Biocrime: Lessons Learned Contribute to Future Cases

By Chris Healey

Three individuals associated with Peanut Corp. of America are going to court over charges  related to intentionally shipping tainted peanuts. Those charges come after nine people died and 714 people were infected with Salmonella typhimurium after consuming peanut products shipped from the company.

Most cases of food contamination are not prosecuted, but the Justice Department alleges the individuals involved knew the peanuts were tainted and shipped their product anyway to avoid lost revenue.

Their case is considered a biocrime, a distinct offense unrelated to a more common term – bioterrorism. Biocrime involves the use of a biological agent to kill or sicken one or more individuals for revenge or monetary gain. Bioterrorism, however, is the use of biological agents to create casualties, terror, societal disruption, or economic loss inspired by ideological, religious or political beliefs. Biocrime is personal; bioterrorism is theater.

A notable, unsolved biocrime took place October 1996 at a large medical center in Texas. 12 laboratory workers became ill after eating muffins and doughnuts tainted with Shigella dysenteriae, which has been anonymously left in a break room between the night and morning shift. All 12 had consumed muffins, and stool isolates from nine of the victims were identical to Shigella dysenteriae retrieved from an uneaten muffin in the break room. Bacterial isolates from stool samples and the uneaten muffin were identical to a partially-missing laboratory stockpile of the same pathogen.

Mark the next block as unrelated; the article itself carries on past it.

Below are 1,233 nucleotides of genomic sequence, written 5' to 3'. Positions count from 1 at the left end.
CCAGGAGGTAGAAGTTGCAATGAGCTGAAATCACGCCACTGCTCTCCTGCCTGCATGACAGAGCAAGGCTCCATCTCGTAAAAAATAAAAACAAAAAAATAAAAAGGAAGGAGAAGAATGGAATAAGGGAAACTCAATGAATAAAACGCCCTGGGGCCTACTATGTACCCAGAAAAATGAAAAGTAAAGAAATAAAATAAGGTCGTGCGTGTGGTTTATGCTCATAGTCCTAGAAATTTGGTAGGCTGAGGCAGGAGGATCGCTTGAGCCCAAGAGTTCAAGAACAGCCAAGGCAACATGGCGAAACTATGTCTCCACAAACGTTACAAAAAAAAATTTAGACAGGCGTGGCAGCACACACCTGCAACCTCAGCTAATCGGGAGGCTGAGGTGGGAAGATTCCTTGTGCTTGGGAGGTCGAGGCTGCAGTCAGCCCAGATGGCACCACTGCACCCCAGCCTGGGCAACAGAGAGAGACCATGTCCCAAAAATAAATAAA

Biocrime is an attractive avenue for criminals with biological agent knowhow. Toxins and pathogens are indirect and stealthy. Pathogens must pass an incubation period—the time between introduction of the pathogen into the body and the onset of symptoms. During that time, criminals can escape and distance themselves from victims to avoid discovery.

Determining if an infection is the result of biocrime is extremely difficult. Many agents which can be used criminally, can also occur naturally. Biocrime identification depends on astute epidemiologic investigation and successful communication between scientific and law enforcement officials.

The advent of molecular biology in the late 20th century birthed the field of microbial forensics—assisting criminal investigations involving microbial organisms. However, it wasn’t until the anthrax letter attacks of 2001 that investigative short comings, such as inadequate methods of identifying agent sources based on genetic mutations, were addressed.

The anthrax letter attack investigation was a turning point in microbial forensics. It served as a proverbial rough draft that established a template for future biocrime and bioterrorism investigations. The justice system demonstrated it could wield biological science as an investigative tool and apply that knowledge toward identifying and prosecuting perpetrators.


Image Credit: Bhaskaranaidu

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